Over the last few weeks, the actress Veronika Hyks has been bringing us extracts from Jaroslava Skleničková’s memoirs, “If I had been a boy, I would have been shot…”. The book tells the moving story of how Jaroslava was sent with the other women from her home village of Lidice to the Ravensbrück concentration camp near Berlin, after the Nazis razed the entire village to the ground in June 1942. The men of the village were shot in cold blood, and nearly all the children were gassed in Poland, but throughout their stay in Ravensbrück, the women had no idea of their fate. As the end of the war drew close, Jaroslava, together with her mother and sister, were marched out of the camp, together with hundreds of other women. David Vaughan brings the story up to date.
For several days the women are made to march under guard and with nothing but wooden clogs on their feet. They cover 40 kilometres a day. On the way they encounter large groups of civilians, retreating as the eastern front approaches. At one point they are attacked by an Allied plane that mistakes them for a German convoy. One day, quite suddenly, all the guards disappear, and the women realize that they free. But, from now on, they must survive on their own, amid the chaos of the German retreat. Veronika Hyks reads.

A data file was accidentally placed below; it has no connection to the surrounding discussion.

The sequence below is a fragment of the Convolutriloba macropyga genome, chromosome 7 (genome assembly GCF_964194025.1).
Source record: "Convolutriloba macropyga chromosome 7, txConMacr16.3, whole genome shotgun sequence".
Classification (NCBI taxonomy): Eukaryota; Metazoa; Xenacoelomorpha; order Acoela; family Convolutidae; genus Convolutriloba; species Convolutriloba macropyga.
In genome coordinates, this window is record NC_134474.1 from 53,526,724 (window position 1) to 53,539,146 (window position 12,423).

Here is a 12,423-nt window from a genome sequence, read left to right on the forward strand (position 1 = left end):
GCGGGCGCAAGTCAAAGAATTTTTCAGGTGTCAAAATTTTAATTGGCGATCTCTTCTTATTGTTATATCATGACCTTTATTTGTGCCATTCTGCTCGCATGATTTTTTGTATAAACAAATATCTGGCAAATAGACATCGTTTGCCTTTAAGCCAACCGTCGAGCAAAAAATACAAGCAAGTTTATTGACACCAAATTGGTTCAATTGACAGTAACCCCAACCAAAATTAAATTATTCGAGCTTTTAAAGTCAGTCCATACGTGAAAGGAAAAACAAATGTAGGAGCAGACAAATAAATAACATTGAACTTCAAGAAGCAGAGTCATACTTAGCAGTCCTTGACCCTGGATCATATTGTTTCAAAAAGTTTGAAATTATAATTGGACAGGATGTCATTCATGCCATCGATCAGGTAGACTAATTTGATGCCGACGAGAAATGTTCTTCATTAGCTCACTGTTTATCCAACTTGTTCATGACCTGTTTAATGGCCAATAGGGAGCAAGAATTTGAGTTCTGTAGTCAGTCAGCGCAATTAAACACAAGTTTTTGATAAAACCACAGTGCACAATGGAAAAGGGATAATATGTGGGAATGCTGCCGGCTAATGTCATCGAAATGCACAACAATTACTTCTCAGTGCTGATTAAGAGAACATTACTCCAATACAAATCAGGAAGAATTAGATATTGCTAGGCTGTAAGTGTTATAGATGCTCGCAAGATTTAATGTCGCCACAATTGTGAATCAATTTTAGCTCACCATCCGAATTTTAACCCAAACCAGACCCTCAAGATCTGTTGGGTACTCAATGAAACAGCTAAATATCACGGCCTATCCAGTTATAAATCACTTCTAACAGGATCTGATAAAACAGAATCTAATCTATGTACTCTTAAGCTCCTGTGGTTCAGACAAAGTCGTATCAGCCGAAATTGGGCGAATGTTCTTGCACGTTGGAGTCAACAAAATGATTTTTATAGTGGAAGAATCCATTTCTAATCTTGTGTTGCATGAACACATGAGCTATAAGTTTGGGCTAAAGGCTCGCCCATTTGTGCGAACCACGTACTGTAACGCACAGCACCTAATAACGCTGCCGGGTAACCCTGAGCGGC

Positive news for Czech consumers as EU readies anti-dual food quality rules
Czech town offered million hours of free porn in promotional move
Proposed new Prague development framework sets urban targets for future decades
Most successful ever Czech crowd funding project fuels relaunch of iconic Čezeta scooter
Floating Czech crown fails to realise worse fears